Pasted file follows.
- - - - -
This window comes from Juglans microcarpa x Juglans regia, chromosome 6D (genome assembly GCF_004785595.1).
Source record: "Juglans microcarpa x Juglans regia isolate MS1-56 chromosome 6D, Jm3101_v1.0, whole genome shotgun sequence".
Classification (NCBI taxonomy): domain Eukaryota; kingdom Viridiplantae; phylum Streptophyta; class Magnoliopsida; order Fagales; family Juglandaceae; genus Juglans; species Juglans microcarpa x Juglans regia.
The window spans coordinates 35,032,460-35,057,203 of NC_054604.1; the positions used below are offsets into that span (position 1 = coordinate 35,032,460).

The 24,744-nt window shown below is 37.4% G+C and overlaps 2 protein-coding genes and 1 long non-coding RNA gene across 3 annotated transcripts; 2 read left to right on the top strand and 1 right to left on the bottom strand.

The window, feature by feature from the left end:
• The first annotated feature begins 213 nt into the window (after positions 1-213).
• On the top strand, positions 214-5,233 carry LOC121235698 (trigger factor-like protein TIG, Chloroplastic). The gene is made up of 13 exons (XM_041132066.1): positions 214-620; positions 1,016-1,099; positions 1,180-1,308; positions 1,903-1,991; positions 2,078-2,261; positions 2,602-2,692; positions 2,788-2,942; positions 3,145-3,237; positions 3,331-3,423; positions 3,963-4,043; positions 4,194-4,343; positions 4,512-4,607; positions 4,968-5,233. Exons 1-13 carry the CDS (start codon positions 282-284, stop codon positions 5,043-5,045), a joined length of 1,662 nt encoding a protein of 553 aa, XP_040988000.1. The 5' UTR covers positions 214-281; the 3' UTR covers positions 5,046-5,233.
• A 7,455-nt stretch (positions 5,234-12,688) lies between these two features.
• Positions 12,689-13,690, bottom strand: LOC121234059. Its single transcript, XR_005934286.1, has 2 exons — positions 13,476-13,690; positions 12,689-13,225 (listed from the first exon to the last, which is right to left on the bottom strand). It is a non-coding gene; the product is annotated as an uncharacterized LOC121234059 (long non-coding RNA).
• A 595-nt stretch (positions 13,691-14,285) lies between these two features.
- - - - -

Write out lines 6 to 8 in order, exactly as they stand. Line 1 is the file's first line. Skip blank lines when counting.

The window, feature by feature from the left end:
• The first annotated feature begins 213 nt into the window (after positions 1-213).
• On the top strand, positions 214-5,233 carry LOC121235698 (trigger factor-like protein TIG, Chloroplastic). The gene is made up of 13 exons (XM_041132066.1): positions 214-620; positions 1,016-1,099; positions 1,180-1,308; positions 1,903-1,991; positions 2,078-2,261; positions 2,602-2,692; positions 2,788-2,942; positions 3,145-3,237; positions 3,331-3,423; positions 3,963-4,043; positions 4,194-4,343; positions 4,512-4,607; positions 4,968-5,233. Exons 1-13 carry the CDS (start codon positions 282-284, stop codon positions 5,043-5,045), a joined length of 1,662 nt encoding a protein of 553 aa, XP_040988000.1. The 5' UTR covers positions 214-281; the 3' UTR covers positions 5,046-5,233.